When was the Pan Card introduced?

When was the Pan Card introduced?

New Design for PAN Card

The Income Tax Department has prescribed a new format for PAN Cards issued after 1st January, 2017. The changes made to the new PAN Card have been listed below:

Old Pan Card DesignOld Pan Card Design
New Pan Card DesignNew Pan Card Design
  • A Quick Response (QR) code has been printed onto the new PAN Card which will carry details of the card holder. This QR code can be used for verification of data.
  • New sections for the name of the card holder, the card holder’s father’s name, and date of birth have been added.
  • The location of the PAN and the signature of the card holder have been changed.

History of PAN in India

Earlier, before the concept of PAN was introduced, there was a GIR number assigned to taxpayers which was basically a manual system and as such was unique only within a ward or under a particular assessing officer. However, the number was not unique at the country level. In the year 1972, the concept of PAN was rolled out by the Indian government and was made statutory under section 139A of the Income Tax Act, 1961.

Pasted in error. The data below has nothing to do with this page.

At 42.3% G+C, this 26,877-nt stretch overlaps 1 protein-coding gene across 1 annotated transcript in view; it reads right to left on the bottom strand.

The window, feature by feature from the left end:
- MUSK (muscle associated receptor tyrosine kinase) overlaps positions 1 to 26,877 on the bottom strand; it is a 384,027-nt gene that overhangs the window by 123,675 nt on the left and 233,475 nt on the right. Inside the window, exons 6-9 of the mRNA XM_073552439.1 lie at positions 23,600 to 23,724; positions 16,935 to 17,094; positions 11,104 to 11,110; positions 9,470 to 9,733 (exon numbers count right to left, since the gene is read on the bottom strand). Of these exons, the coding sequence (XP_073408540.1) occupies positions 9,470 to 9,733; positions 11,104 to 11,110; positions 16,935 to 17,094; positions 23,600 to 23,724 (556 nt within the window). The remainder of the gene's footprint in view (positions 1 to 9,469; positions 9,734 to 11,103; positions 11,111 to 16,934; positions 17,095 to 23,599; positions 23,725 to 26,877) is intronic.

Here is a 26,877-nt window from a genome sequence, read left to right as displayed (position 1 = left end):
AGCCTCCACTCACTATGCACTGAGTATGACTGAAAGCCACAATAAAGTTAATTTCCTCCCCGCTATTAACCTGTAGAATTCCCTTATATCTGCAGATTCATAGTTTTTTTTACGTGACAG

The GIR number was allotted by the Assessing Officer to a tax payer and it included the Assessing Officer’s information as well.

Another problem with the GIR system was that it was not a unique number. A GIR was unique only in that particular ward/circle, resulting in errors or the chances of miscalculations during tax assessment.

The PAN card in its present form was first introduced in 1972, as a way to overcome these problems. Initially a voluntary process, it was made mandatory for all tax paying individuals in the country in 1976.

The initial PAN number allotments were made manually, and to avoid duplication, each ward/circle received a certain set of numbers. This series was abandoned in the year 1995 due to a host of problems associated with it.

In spite of these changes, the first avatar of the PAN card met with some difficulties, as mentioned below:

  • There was no database to maintain records of the PAN number allotted, with very limited information being recorded.
  • There was no centralised authority who issued the PAN cards, resulting in the possibility that different centres could allot the same number to different individuals in the country.
  • The PAN card number was not a permanent one as the number changed depending on the holder’s address.

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